Turning Customers Into Suppliers

The enterprise software business has been built on a simple business model – build a new software product and sell it to companies that will pay you for the increased efficiency that the software creates for them.

But its harder and harder to get companies to pay for software today. They’ve got a lot it in place already and they are paying more and more every year to maintain it. Plus they’ve been burned by relying on small companies to deliver for them.

I don’t believe that we have come anywhere close to addressing every problem that software and information technology can solve for businesses. But I am beginning to feel that we may be reaching a saturation point in terms of what enterprises can pay for software and information technology.

So what should we do about this? I think we should turn our customers into suppliers.

I’ll give you an example. Ten years ago, I invested a million dollars in a company called Multex Systems.
Multex was created by a brilliant guy named Isaak Karaev and his initial idea was to build a software system that would facilitate the electronic distribution of investment research within large brokerage firms. It was a big problem. Printing and mailing investment research cost the brokerage industry tens of millions of dollars a year and by the time the printed research got to the brokers and their customers, it was old news. Isaak and his team built the system and started selling it to the large brokerage firms. But as everyone who has built enterprise software finds out, its hard to crack into tight budgets and the sales process was long.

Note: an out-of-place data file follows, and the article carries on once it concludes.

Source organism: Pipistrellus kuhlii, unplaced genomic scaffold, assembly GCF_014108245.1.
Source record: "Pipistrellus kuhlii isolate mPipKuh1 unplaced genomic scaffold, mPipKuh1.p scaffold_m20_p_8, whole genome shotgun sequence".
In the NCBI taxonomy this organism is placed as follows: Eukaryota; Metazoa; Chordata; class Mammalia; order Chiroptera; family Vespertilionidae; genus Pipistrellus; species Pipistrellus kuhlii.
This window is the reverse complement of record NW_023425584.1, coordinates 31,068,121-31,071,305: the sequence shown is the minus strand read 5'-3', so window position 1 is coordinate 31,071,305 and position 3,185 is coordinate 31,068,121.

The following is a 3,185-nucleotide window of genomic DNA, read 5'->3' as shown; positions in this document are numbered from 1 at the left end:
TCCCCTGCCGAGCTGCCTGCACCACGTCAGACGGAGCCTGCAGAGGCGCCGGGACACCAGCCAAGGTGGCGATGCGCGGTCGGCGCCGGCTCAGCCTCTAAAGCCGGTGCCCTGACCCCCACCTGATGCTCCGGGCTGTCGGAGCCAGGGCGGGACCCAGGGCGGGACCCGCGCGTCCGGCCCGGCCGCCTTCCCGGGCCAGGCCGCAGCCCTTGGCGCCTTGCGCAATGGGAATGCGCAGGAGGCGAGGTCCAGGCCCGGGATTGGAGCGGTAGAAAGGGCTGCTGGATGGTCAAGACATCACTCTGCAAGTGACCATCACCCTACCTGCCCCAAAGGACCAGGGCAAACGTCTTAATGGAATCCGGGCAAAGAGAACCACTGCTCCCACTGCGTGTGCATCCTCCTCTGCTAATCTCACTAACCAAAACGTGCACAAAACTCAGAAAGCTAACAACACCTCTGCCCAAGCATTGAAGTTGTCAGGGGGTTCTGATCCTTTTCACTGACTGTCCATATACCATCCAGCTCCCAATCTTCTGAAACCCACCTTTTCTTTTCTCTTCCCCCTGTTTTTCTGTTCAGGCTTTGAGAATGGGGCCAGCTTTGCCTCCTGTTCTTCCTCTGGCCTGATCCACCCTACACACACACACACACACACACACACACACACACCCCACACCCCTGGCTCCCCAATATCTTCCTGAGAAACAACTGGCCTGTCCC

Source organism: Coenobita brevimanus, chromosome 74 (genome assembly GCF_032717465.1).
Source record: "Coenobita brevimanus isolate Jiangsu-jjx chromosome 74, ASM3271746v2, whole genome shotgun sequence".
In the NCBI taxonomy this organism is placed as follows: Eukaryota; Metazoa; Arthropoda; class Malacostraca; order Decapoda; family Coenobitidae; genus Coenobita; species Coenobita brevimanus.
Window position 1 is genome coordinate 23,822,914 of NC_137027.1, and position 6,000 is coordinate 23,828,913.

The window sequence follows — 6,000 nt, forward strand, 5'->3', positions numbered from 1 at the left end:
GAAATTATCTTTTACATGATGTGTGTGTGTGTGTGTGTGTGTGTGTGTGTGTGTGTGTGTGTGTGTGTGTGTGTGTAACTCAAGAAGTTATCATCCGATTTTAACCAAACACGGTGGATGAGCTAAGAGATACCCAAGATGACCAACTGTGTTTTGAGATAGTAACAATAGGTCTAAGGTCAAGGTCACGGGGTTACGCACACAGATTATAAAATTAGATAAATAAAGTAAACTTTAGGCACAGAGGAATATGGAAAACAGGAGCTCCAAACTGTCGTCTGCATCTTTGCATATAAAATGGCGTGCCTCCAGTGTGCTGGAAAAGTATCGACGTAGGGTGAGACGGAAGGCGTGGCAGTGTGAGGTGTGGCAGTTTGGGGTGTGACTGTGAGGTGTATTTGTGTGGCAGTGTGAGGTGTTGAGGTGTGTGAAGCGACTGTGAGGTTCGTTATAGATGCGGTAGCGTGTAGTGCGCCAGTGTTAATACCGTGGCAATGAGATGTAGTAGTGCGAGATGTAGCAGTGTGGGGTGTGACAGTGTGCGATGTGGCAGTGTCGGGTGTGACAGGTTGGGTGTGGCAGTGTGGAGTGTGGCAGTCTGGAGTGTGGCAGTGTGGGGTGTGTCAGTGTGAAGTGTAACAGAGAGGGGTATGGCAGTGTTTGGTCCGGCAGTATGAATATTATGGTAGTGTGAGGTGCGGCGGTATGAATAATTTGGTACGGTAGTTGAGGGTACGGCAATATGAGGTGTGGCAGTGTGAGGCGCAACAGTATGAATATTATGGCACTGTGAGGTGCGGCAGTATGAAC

But Multex was scrappy. They turned their customers into suppliers. They realized that the research reports that they were distributing around these brokerage firms were also valuable to the firm’s clients. So they developed another product which was a service to the buy side (the people who buy the stocks the brokerage firms sell) that allowed the buy side to subscribe to an aggregated set of real time investment research. Multex’ original customers – the brokerage firms – became the suppliers. Sometimes they were paid for the research and other times they were not. The buy side became the customer. And the rest is history. Multex went public five years ago and last year was sold to Reuters for over a quarter billion dollars.

I’ve seen this scenario played out more and more frequently. A technology that solves a fundamental business problem can be monetized in more ways than you might imagine at first blush. And the most obvious business model is often not the best one.

So when you are writing your next business plan, think long and hard who your best customer is and who your best supplier is. It might not be the ones you first think of.